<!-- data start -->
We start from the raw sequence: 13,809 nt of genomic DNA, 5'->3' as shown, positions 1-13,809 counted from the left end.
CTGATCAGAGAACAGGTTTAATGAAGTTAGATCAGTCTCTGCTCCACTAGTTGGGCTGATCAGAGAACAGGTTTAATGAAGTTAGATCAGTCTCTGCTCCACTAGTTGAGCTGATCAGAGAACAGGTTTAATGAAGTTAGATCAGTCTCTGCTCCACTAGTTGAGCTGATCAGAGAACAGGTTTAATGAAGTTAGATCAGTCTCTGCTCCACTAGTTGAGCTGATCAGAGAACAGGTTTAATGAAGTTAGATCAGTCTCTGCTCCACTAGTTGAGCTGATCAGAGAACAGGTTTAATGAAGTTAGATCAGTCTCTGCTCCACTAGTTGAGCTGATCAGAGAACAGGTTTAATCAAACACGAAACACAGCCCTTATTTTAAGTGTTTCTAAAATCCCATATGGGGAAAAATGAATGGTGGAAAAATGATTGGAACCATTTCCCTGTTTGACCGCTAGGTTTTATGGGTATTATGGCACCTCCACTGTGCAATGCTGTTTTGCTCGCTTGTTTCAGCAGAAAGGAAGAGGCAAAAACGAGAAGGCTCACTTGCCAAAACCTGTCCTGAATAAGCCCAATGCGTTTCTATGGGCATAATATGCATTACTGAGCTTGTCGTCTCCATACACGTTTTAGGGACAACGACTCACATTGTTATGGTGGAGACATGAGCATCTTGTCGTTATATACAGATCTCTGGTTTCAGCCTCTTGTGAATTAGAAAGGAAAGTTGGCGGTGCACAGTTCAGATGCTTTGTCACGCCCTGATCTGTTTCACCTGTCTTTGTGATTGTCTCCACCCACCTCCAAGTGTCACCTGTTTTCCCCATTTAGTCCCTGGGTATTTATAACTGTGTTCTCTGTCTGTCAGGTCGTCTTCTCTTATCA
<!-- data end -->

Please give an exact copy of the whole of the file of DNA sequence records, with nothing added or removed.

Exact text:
We start from the raw sequence: 13,809 nt of genomic DNA, 5'->3' as shown, positions 1-13,809 counted from the left end.
CTGATCAGAGAACAGGTTTAATGAAGTTAGATCAGTCTCTGCTCCACTAGTTGGGCTGATCAGAGAACAGGTTTAATGAAGTTAGATCAGTCTCTGCTCCACTAGTTGAGCTGATCAGAGAACAGGTTTAATGAAGTTAGATCAGTCTCTGCTCCACTAGTTGAGCTGATCAGAGAACAGGTTTAATGAAGTTAGATCAGTCTCTGCTCCACTAGTTGAGCTGATCAGAGAACAGGTTTAATGAAGTTAGATCAGTCTCTGCTCCACTAGTTGAGCTGATCAGAGAACAGGTTTAATGAAGTTAGATCAGTCTCTGCTCCACTAGTTGAGCTGATCAGAGAACAGGTTTAATCAAACACGAAACACAGCCCTTATTTTAAGTGTTTCTAAAATCCCATATGGGGAAAAATGAATGGTGGAAAAATGATTGGAACCATTTCCCTGTTTGACCGCTAGGTTTTATGGGTATTATGGCACCTCCACTGTGCAATGCTGTTTTGCTCGCTTGTTTCAGCAGAAAGGAAGAGGCAAAAACGAGAAGGCTCACTTGCCAAAACCTGTCCTGAATAAGCCCAATGCGTTTCTATGGGCATAATATGCATTACTGAGCTTGTCGTCTCCATACACGTTTTAGGGACAACGACTCACATTGTTATGGTGGAGACATGAGCATCTTGTCGTTATATACAGATCTCTGGTTTCAGCCTCTTGTGAATTAGAAAGGAAAGTTGGCGGTGCACAGTTCAGATGCTTTGTCACGCCCTGATCTGTTTCACCTGTCTTTGTGATTGTCTCCACCCACCTCCAAGTGTCACCTGTTTTCCCCATTTAGTCCCTGGGTATTTATAACTGTGTTCTCTGTCTGTCAGGTCGTCTTCTCTTATCA